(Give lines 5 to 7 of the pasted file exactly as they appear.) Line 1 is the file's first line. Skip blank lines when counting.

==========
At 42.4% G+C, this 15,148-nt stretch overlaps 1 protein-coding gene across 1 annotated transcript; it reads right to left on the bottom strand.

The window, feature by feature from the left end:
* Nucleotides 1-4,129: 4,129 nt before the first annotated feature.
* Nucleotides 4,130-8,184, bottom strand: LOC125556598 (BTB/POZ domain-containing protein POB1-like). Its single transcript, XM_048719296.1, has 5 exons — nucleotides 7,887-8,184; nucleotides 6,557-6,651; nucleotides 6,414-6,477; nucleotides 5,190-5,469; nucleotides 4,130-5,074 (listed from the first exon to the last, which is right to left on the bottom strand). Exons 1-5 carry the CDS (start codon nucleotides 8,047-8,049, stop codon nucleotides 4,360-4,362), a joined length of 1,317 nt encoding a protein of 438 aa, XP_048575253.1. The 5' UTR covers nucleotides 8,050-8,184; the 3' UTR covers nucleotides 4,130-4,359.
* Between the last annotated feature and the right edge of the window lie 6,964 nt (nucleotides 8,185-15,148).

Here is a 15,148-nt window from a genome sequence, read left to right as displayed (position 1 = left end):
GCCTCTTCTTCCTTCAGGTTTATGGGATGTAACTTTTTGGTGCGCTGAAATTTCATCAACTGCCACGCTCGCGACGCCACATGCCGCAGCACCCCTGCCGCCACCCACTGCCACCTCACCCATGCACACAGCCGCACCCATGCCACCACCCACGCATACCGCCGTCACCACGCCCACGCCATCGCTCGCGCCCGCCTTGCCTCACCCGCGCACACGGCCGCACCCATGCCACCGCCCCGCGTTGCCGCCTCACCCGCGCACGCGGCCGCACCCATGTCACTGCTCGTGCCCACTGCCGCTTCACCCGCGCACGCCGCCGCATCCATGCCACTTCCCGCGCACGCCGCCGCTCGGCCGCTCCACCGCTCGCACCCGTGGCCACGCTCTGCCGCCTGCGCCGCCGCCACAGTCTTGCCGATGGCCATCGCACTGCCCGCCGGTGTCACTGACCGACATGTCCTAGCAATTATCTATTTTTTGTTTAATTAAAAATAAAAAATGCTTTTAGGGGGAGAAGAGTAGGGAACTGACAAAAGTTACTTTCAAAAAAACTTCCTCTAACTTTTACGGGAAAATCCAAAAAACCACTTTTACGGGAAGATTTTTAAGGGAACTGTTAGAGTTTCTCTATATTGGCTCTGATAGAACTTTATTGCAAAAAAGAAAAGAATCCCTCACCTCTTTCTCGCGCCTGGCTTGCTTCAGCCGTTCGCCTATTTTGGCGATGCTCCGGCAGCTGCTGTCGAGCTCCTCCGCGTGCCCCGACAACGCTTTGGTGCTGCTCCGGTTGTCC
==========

* Between the last annotated feature and the right edge of the window lie 6,964 nt (nucleotides 8,185-15,148).

Here is a 15,148-nt window from a genome sequence, read left to right as displayed (position 1 = left end):
GCCTCTTCTTCCTTCAGGTTTATGGGATGTAACTTTTTGGTGCGCTGAAATTTCATCAACTGCCACGCTCGCGACGCCACATGCCGCAGCACCCCTGCCGCCACCCACTGCCACCTCACCCATGCACACAGCCGCACCCATGCCACCACCCACGCATACCGCCGTCACCACGCCCACGCCATCGCTCGCGCCCGCCTTGCCTCACCCGCGCACACGGCCGCACCCATGCCACCGCCCCGCGTTGCCGCCTCACCCGCGCACGCGGCCGCACCCATGTCACTGCTCGTGCCCACTGCCGCTTCACCCGCGCACGCCGCCGCATCCATGCCACTTCCCGCGCACGCCGCCGCTCGGCCGCTCCACCGCTCGCACCCGTGGCCACGCTCTGCCGCCTGCGCCGCCGCCACAGTCTTGCCGATGGCCATCGCACTGCCCGCCGGTGTCACTGACCGACATGTCCTAGCAATTATCTATTTTTTGTTTAATTAAAAATAAAAAATGCTTTTAGGGGGAGAAGAGTAGGGAACTGACAAAAGTTACTTTCAAAAAAACTTCCTCTAACTTTTACGGGAAAATCCAAAAAACCACTTTTACGGGAAGATTTTTAAGGGAACTGTTAGAGTTTCTCTATATTGGCTCTGATAGAACTTTATTGCAAAAAAGAAAAGAATCCCTCACCTCTTTCTCGCGCCTGGCTTGCTTCAGCCGTTCGCCTATTTTGGCGATGCTCCGGCAGCTGCTGTCGAGCTCCTCCGCGTGCCCCGACAACGCTTTGGTGCTGCTCCGGTTGTCC